After you’ve made a thorough list of the potential new content pieces you can create based off of materials you already have, the next step is to continue generating content ideas until you have the number you need to fill out the calendar, based on the number of pieces you have determined that you want to create each month, quarter, etc. This can be done by your content manager, or during a brainstorming session with the entire content team.
Ensure that all of your content ideas for the next planning period are on-topic for your target audience and on theme for the month or quarter, and are not overly random or intended to just fill up space. The better and more detailed your ideas are, the easier time your writers will have creating the pieces, and the better the finished product will be for your readers and potential customers.
Step 4: Schedule, publish, and track your content
Now that you’ve finished generating the entire number of content pieces you need for your next planning period, insert the content pieces into your calendar and organize them by theme, marketing campaign, event, or any other method your team deems best. You should also consider using a color-coding method to designate the type of content each idea is intended to become. For example, you could highlight blog posts in purple, ebooks in red, videos in green, and white papers in blue.
Be sure to schedule regular planning meetings with your editorial team to address any concerns or hold-ups, and to discuss the content coming down the pipeline for the next month or quarter. These meetings are also a good time to discuss timeframes and deadlines, as well as make the relevant parties aware of what pieces need to be included in social media schedules and email newsletters.
Now, schedule and publish your content, push it on your social media channels and watch it grow.
Tips for Content Calendar Success
- Schedule your content for all of your social media channels as far in advance as possible, and continue to fill out your social media scheduler as your content pieces are completed.
- Add important dates like webinars, events, product releases, ebook launch dates, and conferences to your content calendar as soon as you’ve locked down dates. This will give you plenty of time to plan content campaigns around these events and ensures that all of the assets you need for them will be finished on time.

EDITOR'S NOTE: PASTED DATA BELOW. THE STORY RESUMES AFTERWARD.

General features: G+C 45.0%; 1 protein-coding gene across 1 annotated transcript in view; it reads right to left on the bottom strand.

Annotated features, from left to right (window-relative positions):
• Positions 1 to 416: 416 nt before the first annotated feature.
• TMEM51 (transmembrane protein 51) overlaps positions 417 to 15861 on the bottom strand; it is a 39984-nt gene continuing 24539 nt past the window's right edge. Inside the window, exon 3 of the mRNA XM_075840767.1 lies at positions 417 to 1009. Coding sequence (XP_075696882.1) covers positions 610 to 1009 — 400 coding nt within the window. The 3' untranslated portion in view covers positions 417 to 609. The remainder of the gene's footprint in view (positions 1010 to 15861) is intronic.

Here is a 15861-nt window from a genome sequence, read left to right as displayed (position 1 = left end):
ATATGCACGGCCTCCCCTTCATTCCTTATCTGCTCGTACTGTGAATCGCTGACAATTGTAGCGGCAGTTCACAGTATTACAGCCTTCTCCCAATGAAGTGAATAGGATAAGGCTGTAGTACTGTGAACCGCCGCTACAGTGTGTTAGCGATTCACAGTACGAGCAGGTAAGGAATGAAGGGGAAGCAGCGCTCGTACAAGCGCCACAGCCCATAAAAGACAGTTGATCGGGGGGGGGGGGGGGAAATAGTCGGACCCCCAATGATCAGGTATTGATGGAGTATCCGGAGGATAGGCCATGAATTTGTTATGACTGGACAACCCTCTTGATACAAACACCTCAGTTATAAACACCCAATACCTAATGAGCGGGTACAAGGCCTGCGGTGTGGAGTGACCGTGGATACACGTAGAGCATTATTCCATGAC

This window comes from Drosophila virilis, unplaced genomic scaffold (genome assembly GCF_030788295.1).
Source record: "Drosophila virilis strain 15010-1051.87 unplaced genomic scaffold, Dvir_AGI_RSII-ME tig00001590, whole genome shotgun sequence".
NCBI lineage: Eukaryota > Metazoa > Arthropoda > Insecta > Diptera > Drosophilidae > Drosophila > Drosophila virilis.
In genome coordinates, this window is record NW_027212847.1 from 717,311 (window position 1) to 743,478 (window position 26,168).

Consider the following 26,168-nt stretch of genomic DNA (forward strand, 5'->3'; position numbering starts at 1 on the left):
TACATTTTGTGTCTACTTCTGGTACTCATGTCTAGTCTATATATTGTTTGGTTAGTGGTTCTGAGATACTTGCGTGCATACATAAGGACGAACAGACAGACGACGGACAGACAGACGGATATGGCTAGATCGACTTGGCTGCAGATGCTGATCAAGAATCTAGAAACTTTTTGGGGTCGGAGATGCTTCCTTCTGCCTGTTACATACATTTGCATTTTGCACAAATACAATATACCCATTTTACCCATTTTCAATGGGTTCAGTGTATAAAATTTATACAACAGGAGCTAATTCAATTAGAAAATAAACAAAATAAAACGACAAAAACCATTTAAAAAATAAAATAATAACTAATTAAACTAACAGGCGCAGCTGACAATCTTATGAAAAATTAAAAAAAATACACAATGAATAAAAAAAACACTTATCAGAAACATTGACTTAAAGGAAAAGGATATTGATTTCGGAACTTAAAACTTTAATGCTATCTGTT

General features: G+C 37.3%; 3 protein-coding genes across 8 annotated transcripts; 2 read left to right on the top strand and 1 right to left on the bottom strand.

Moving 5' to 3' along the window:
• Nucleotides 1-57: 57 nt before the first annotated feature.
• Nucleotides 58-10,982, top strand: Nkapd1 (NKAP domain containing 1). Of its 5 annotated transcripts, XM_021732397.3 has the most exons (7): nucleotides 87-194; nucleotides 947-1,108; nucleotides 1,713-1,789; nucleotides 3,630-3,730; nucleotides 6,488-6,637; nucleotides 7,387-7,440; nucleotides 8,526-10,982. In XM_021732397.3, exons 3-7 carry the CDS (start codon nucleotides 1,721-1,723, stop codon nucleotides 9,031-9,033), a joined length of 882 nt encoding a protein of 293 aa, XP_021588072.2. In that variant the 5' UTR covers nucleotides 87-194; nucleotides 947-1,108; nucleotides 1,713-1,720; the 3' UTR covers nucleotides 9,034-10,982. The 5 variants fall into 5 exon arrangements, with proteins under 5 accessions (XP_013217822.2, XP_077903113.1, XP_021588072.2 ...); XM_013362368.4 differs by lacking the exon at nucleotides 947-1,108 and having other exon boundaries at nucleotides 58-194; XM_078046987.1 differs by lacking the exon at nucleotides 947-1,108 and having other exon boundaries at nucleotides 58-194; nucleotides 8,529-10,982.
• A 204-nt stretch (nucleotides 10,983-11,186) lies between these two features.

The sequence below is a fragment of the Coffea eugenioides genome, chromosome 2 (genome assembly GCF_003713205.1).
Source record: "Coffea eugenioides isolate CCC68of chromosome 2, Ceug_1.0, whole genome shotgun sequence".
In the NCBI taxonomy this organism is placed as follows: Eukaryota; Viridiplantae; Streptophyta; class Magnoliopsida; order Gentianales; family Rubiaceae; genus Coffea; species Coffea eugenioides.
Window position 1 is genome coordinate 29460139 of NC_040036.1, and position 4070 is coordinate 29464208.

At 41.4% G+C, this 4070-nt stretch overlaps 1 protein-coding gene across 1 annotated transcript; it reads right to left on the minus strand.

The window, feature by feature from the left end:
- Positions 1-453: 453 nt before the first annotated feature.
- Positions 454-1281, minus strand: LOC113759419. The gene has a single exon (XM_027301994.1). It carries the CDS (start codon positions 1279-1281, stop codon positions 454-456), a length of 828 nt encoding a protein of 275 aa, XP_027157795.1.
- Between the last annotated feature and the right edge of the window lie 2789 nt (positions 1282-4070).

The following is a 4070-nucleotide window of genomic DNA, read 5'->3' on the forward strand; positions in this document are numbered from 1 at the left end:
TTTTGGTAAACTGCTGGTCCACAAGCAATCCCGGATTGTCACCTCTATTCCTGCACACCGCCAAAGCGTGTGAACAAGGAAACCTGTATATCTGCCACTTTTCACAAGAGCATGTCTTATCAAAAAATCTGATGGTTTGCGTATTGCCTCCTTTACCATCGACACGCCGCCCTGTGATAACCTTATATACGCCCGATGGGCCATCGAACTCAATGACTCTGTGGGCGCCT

- Test all of your content ideas before adding them to your calendar. Ask yourself these questions about every potential piece:
- Does this idea match our brand and content mission?
- Is this idea relevant to my target audience?
- Is this content interesting and engaging?
- Will this content encourage sharing, commenting, and other social media engagement? Would I share it myself? If not, tweak the idea until you can say yes.
- Remember to schedule regular meetings with your content team to revisit your calendar to be sure it still meets your needs. This is also your opportunity to identify weak areas that need to be tweaked and to offer support to your writers and content managers. These planning meetings should also be used to review the performance, engagement, and revenue of all of the content from the previous period to see what’s working and what’s not, so you can make adjustments, rework underperformers, and repromote popular content.
Content calendar templates we love
Here are a few content calendar templates we love to get you inspired to create your own:
- Free Content Calendar Template from Convince and Convert
- 2018 Content Calendar Template from CoSchedule
- Content Calendar by Airtable
- 2018 Editorial Calendar Template by Hubspot
- Simple Marketing Calendar Template by Smartsheet
Your calendar isn’t written in stone
Your calendar is now ready to help simplify your life and make keeping your team on track that much easier. But don’t rely on your calendar completely – be sure that you’re still paying attention to news and changes within your industry and subject matter so you can take advantage of news stories in your content and social media. Be flexible and willing to adjust your calendar as these things come up. And, remember to watch your analytics. If something isn’t working like you anticipated, adjust it or, if you need to, pull it. Your analytics are a valuable learning tool – use it! Finally, watch your competitors. Digital marketing moves quickly, and new ideas hit the web every day. Don’t be afraid to scope out the competition for new content ideas and inspiration.
Want even more tips and expert advice for your content marketing strategy? Schedule a free consultation with a Big Leap content pro today.
- What is the Difference Between Goals and Events in Google Analytics? - January 9, 2022
- 10 SEO Tips for Startups - September 21, 2019
- 10 Ways Small Businesses Can Build Website Authority - September 12, 2019